Panther at large: Traveling solo

Last week, I made a very detailed itinerary for myself to make sure I had every address, phone number and boarding pass ready for my trip to Italy. I would be covering three cities in five days, and I would be getting there by myself.

Though I met up with friends in Florence and Milan, I took planes, trains and buses alone to get there. My friends headed to the south of Italy—Rome—and I headed to Florence to spend time with a friend who studies there. And though my vacation was spent with people, I spent a lot of time managing by myself.

And, actually, I learned a lot about myself. I can speak French very well with strangers and when I am lost. I tend to be very early when I am by myself for fear of missing a train or a plane and having no one with me to help solve the problem. I love talking to strangers from different countries (even if the language barrier is so bad that we only smile at each other and point at things—that happened to me on my train from Pisa to Milan). When I am away from home, I always feel like I need to be writing and documenting every moment of my travels. And I didn’t realize how much French I actually knew until I landed in Italy and couldn’t understand anything anyone said. I said «non Italiano» more times than I can count.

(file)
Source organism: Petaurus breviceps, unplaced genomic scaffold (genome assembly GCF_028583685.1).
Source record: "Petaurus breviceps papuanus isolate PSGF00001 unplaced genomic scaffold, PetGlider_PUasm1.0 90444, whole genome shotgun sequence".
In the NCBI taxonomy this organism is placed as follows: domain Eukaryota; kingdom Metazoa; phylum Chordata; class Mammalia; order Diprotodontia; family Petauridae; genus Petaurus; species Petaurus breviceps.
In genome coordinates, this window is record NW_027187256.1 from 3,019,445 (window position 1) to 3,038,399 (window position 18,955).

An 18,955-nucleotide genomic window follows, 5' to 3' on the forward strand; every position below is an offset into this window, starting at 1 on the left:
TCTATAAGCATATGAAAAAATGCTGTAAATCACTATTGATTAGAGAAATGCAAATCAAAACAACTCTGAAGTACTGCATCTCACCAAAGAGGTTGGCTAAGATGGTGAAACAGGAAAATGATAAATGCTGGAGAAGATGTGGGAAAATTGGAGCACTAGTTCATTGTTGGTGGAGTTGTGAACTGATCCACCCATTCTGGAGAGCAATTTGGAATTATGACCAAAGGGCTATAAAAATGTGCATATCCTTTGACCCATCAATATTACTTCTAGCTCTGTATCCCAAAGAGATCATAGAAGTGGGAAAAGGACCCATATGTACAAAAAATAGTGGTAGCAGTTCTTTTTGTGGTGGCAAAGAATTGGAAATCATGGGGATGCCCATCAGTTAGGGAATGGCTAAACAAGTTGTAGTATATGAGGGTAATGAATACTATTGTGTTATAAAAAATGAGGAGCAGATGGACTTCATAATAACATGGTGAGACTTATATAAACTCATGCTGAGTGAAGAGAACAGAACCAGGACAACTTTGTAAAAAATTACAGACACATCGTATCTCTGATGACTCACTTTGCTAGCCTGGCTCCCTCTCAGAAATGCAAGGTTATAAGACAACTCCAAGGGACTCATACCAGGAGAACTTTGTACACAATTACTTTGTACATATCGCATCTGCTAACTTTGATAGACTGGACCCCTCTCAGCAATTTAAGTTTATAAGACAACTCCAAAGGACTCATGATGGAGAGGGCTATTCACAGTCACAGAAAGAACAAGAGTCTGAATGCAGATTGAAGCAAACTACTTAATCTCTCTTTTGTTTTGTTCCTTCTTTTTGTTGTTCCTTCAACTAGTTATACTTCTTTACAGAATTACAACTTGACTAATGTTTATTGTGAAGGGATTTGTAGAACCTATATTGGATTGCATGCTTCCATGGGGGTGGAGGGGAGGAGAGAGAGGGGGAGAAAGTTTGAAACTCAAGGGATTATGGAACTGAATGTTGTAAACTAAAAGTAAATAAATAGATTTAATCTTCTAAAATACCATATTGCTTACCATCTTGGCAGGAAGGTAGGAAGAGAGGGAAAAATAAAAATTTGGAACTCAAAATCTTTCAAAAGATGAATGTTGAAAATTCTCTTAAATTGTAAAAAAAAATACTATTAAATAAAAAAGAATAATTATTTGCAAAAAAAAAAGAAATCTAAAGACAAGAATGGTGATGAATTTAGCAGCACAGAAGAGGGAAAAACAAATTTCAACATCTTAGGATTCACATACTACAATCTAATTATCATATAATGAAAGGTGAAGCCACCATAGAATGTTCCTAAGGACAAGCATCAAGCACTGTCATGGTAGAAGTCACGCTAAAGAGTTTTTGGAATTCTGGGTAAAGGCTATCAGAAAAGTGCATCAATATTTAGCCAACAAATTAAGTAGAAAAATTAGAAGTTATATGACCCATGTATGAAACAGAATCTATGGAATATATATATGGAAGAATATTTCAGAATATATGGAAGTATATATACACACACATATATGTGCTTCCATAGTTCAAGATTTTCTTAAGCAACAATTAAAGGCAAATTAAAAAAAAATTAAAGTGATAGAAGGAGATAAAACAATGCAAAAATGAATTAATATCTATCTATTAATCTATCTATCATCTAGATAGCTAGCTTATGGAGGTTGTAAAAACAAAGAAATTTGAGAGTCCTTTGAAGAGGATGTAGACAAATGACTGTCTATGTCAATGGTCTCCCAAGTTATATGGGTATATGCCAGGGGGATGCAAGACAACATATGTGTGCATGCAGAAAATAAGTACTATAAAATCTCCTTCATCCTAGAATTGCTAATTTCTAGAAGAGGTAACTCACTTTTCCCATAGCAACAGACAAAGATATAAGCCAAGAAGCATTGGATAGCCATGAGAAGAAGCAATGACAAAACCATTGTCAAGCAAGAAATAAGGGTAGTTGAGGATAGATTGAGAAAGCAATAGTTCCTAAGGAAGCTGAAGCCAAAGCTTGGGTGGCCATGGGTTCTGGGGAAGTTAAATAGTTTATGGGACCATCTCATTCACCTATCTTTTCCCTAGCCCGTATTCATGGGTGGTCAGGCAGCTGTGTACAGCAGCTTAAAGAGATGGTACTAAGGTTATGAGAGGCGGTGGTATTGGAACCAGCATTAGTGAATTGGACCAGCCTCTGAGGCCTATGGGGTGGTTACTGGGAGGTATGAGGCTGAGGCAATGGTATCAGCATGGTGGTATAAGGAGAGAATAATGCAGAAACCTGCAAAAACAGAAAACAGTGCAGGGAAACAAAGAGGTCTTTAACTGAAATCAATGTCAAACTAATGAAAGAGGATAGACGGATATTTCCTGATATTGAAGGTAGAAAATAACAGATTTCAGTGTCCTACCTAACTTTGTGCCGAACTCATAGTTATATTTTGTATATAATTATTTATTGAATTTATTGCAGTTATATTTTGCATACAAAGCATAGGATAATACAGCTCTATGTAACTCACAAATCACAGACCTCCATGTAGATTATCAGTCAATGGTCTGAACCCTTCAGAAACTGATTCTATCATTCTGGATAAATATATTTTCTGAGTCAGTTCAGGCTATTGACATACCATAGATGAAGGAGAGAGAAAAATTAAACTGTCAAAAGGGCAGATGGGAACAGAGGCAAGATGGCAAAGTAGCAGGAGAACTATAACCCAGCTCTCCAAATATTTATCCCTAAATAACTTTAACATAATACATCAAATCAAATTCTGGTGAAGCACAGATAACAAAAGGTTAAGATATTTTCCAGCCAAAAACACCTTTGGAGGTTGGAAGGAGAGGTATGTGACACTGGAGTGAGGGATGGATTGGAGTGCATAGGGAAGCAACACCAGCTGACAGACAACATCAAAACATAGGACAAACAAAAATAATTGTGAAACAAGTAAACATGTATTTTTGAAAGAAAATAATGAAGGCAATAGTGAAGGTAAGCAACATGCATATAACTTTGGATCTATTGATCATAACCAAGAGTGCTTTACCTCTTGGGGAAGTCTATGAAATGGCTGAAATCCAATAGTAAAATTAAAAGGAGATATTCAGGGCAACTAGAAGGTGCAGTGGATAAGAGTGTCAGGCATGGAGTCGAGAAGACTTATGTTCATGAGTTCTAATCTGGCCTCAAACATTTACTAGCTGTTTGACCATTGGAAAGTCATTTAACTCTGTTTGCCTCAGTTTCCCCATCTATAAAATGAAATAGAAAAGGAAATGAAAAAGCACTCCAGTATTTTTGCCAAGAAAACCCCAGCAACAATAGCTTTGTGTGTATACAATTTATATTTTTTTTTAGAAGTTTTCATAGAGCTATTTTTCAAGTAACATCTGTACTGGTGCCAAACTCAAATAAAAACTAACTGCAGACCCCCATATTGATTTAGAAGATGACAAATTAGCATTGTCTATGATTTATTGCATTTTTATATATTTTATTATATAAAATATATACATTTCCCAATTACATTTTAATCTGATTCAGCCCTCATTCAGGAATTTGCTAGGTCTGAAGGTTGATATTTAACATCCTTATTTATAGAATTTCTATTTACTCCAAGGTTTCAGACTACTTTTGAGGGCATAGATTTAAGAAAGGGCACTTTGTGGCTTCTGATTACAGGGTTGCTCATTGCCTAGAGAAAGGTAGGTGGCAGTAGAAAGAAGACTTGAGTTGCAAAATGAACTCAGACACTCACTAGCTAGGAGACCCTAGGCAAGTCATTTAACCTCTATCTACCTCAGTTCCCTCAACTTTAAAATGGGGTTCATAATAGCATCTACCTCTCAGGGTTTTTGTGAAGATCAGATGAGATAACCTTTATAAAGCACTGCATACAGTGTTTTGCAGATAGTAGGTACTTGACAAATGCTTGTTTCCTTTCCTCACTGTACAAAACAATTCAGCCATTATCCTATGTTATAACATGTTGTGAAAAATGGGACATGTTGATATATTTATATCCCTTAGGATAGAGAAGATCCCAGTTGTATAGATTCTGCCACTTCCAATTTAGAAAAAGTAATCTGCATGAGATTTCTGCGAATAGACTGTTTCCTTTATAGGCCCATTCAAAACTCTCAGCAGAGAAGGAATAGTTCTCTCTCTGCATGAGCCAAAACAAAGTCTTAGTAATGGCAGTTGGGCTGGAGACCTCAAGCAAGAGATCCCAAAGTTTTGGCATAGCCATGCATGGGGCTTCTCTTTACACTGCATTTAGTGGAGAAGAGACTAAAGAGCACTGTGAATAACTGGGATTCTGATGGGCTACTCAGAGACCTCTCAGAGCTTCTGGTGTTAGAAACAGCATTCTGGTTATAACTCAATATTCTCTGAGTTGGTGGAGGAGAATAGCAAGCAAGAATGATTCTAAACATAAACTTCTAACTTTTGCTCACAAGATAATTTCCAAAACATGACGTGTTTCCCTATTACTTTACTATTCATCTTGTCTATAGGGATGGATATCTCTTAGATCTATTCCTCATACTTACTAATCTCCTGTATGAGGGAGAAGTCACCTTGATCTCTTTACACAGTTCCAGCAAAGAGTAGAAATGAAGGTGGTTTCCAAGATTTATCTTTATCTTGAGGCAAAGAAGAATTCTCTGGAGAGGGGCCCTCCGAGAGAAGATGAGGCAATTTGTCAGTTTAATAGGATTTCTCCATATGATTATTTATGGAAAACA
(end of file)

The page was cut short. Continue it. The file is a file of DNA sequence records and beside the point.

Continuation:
At the end, when I flew into Paris and saw the Eiffel Tower out my window, I was thankful that I had a successful experience traveling in Italy all alone. I met the most interesting people; caught all my trains, planes and buses, and had an amazing time touring three fantastic cities with the best people.

Everyone should travel alone—even if it’s just a weekend away to a neighboring city. You’re forced to talk to so many people and try so many new things, and, in the end, you learn more about the world than you thought you would.